(Page 2 of 2)
Sales reps will initially focus on prestigious medical centers that treat large volumes of patients with leg blockages. The company plans to have a sales rep spend three weeks at each site, training doctors, answering questions, making sure they are comfortable with the product, listening. He wants to juxtapose that approach with plans taken by competitors, whose goals are to “book big orders and move on,” Clement says. “One of the things I’m going to look at is the re-order rate.” He adds, “We want to listen to the physicians. They have tremendous experience in the field, yet no experience yet with our device.”
Physicians here in the U.S. will all need training, and some artful persuasion to overcome skepticism about the drilling approach, known as atherectomy, Clement says. None of them have first-hand experience with the device in clinical trials for leg blockages. Jetstream was cleared by the FDA based on a study of 172 patients in Europe. Pathway’s reps will be sure to fill them in on the data, though. Arteries of patients went from 89 percent blocked on average at the beginning of the study to 39 percent clogged after the Jetstream was used. The arteries apparently stay open, too. After six months of follow-up, only about 14 percent of patients required a second procedure, Clement says, compared with about half of patients after traditional balloon angioplasty.
So far, the early read on demand is strong. The company sent 14 of what it considers the leading physicians specializing in peripheral artery disease in the U.S. on individual tours to meet with the clinical trial investigators in Germany. All 14 of those physicians have expressed interest in securing the first order, Clement says, and the company is now going through the processing of winning over purchasing agents and committees at the hospitals where those doctors work.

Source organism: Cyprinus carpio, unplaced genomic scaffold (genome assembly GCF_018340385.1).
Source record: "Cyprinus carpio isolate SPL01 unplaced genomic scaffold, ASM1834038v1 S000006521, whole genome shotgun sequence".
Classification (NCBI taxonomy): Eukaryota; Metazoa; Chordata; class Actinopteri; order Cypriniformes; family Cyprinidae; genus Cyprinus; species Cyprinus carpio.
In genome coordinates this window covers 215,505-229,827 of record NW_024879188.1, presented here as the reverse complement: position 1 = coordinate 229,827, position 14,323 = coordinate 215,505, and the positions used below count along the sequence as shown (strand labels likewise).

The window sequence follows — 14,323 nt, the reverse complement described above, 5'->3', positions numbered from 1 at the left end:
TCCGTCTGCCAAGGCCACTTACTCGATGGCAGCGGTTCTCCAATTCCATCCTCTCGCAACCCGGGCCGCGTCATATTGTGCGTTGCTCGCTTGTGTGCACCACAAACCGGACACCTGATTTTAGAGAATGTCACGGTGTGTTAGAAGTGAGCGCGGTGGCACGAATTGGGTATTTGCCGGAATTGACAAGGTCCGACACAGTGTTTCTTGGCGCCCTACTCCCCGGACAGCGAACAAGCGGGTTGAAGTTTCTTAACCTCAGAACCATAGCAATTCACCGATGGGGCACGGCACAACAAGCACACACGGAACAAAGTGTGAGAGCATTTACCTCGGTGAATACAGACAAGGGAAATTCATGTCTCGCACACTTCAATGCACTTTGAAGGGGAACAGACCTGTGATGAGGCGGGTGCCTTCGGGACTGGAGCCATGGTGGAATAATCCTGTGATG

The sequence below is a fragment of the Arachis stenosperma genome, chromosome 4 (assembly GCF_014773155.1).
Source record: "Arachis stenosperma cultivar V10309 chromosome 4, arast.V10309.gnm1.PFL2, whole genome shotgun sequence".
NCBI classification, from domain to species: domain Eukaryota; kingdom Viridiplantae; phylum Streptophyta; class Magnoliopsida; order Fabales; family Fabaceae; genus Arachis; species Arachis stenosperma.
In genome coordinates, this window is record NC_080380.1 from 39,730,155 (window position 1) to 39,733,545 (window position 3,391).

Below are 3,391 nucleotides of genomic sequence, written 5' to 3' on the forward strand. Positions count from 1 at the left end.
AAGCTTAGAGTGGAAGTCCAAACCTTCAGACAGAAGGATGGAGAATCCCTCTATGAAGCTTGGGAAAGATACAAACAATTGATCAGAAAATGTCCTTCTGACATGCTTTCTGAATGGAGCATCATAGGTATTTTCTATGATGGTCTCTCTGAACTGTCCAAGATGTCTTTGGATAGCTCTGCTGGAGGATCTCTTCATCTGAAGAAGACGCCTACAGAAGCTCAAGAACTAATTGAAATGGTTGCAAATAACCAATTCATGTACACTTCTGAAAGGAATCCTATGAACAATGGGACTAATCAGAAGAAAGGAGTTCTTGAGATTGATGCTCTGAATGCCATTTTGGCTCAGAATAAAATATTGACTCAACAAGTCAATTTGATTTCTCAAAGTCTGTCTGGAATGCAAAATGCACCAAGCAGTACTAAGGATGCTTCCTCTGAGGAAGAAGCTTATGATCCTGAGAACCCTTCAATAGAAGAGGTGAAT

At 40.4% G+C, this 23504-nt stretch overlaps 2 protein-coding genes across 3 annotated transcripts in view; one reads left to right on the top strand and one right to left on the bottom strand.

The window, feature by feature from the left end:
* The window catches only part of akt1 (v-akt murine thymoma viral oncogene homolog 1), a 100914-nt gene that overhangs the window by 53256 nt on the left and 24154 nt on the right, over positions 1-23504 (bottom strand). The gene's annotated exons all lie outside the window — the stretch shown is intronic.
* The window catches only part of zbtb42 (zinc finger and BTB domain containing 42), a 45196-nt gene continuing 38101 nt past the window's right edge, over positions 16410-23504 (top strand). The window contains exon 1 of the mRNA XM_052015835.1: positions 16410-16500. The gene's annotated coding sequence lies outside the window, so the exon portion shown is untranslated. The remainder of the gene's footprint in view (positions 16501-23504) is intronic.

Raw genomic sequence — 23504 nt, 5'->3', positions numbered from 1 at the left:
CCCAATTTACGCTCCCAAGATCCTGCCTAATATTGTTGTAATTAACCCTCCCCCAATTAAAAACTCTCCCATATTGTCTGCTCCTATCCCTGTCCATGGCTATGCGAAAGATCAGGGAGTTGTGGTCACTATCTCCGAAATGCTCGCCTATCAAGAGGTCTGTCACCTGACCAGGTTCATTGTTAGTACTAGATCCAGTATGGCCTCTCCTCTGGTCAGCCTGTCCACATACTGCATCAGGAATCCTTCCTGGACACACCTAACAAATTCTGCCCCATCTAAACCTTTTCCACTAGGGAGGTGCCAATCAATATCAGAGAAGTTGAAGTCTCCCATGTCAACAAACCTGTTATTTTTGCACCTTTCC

One of those 14 doctors is William Gray, director of endovascular services in the Center for Interventional Vascular Therapy at New York-Presbyterian Hospital. “Clinical data suggests that Jetstream is quite effective at debulking and treating vascular disease in the peripheral vasculature,” Gray said in a company statement.
One of the lessons Clement learned from his previous experience as a co-founder of Redmond,WA-based Heart Technology can be seen in today’s game plan at Pathway. He wants to make sure the Jetstream is easy to use. Heart Technology developed the Rotablator, an earlier-generation drill to clear out arteries, which was supplanted by stents in the late 1990s, because it was cumbersome, Clement says. “You had to wheel in an air tank, it had to be charged, a technician had to adjust the speed,” he says.
The Jetstream, by comparison, only takes about an hour to learn how to use. It can be activated and ready to use in a little more than three minutes. It has a simple ergonomic design, Clement says.
Pathway isn’t saying what the device will cost exactly. It will command a higher price than ev3’s SilverHawk, which sells for about $2,600, although exact prices will vary depend on high-volume discounts some hospitals will get, says Pathway marketing head Stephanie Amoss. “We’ve found that customers aren’t price-sensitive,” Clement adds.
The company expects it will raise another round of equity funding to support the Jetstream introduction before it expects to turn cash-flow positive in 18 to 24 months, Clement says. Whether Pathway gets there depends a lot on the future performance of the sales team, but also how shrewd its engineers were over the last several years in anticipating the needs of doctors and patients.
By posting a comment, you agree to our terms and conditions.